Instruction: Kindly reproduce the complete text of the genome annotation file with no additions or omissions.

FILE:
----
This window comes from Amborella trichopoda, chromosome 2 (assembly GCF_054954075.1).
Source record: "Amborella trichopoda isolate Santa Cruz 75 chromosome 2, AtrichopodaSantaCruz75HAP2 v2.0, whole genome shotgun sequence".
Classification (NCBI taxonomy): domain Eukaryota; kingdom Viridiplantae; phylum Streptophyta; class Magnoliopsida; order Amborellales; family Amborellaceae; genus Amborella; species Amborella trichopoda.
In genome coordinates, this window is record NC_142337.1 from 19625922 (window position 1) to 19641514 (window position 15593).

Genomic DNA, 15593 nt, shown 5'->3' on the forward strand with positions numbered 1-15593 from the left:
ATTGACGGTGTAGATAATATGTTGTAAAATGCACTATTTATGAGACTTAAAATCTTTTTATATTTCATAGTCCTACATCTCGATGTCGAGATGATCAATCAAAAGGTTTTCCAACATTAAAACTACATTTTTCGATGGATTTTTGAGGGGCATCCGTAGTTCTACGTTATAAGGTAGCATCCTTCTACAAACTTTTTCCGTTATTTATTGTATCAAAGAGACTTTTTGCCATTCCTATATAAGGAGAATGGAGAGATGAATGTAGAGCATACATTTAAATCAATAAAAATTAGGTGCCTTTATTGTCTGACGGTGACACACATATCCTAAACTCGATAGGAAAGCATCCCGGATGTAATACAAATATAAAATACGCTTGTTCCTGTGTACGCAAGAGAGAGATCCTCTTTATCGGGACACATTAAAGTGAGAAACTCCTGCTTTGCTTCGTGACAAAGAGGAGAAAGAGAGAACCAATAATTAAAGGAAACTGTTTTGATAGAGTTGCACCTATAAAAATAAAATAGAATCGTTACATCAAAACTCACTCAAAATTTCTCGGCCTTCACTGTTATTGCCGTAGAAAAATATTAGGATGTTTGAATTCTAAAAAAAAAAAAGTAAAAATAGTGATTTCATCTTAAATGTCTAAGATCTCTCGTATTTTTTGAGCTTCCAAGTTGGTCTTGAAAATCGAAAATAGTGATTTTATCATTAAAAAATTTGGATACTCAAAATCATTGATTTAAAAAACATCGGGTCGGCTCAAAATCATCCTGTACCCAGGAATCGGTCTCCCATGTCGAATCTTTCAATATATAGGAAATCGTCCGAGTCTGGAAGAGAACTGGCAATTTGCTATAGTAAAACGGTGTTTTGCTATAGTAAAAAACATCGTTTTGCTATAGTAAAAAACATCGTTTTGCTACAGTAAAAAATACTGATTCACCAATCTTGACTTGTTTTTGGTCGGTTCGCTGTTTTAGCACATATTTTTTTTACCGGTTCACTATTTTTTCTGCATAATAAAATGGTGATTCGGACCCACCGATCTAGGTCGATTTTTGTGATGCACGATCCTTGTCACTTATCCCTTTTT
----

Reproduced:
This window comes from Amborella trichopoda, chromosome 2 (assembly GCF_054954075.1).
Source record: "Amborella trichopoda isolate Santa Cruz 75 chromosome 2, AtrichopodaSantaCruz75HAP2 v2.0, whole genome shotgun sequence".
Classification (NCBI taxonomy): domain Eukaryota; kingdom Viridiplantae; phylum Streptophyta; class Magnoliopsida; order Amborellales; family Amborellaceae; genus Amborella; species Amborella trichopoda.
In genome coordinates, this window is record NC_142337.1 from 19625922 (window position 1) to 19641514 (window position 15593).

Genomic DNA, 15593 nt, shown 5'->3' on the forward strand with positions numbered 1-15593 from the left:
ATTGACGGTGTAGATAATATGTTGTAAAATGCACTATTTATGAGACTTAAAATCTTTTTATATTTCATAGTCCTACATCTCGATGTCGAGATGATCAATCAAAAGGTTTTCCAACATTAAAACTACATTTTTCGATGGATTTTTGAGGGGCATCCGTAGTTCTACGTTATAAGGTAGCATCCTTCTACAAACTTTTTCCGTTATTTATTGTATCAAAGAGACTTTTTGCCATTCCTATATAAGGAGAATGGAGAGATGAATGTAGAGCATACATTTAAATCAATAAAAATTAGGTGCCTTTATTGTCTGACGGTGACACACATATCCTAAACTCGATAGGAAAGCATCCCGGATGTAATACAAATATAAAATACGCTTGTTCCTGTGTACGCAAGAGAGAGATCCTCTTTATCGGGACACATTAAAGTGAGAAACTCCTGCTTTGCTTCGTGACAAAGAGGAGAAAGAGAGAACCAATAATTAAAGGAAACTGTTTTGATAGAGTTGCACCTATAAAAATAAAATAGAATCGTTACATCAAAACTCACTCAAAATTTCTCGGCCTTCACTGTTATTGCCGTAGAAAAATATTAGGATGTTTGAATTCTAAAAAAAAAAAAGTAAAAATAGTGATTTCATCTTAAATGTCTAAGATCTCTCGTATTTTTTGAGCTTCCAAGTTGGTCTTGAAAATCGAAAATAGTGATTTTATCATTAAAAAATTTGGATACTCAAAATCATTGATTTAAAAAACATCGGGTCGGCTCAAAATCATCCTGTACCCAGGAATCGGTCTCCCATGTCGAATCTTTCAATATATAGGAAATCGTCCGAGTCTGGAAGAGAACTGGCAATTTGCTATAGTAAAACGGTGTTTTGCTATAGTAAAAAACATCGTTTTGCTATAGTAAAAAACATCGTTTTGCTACAGTAAAAAATACTGATTCACCAATCTTGACTTGTTTTTGGTCGGTTCGCTGTTTTAGCACATATTTTTTTTACCGGTTCACTATTTTTTCTGCATAATAAAATGGTGATTCGGACCCACCGATCTAGGTCGATTTTTGTGATGCACGATCCTTGTCACTTATCCCTTTTT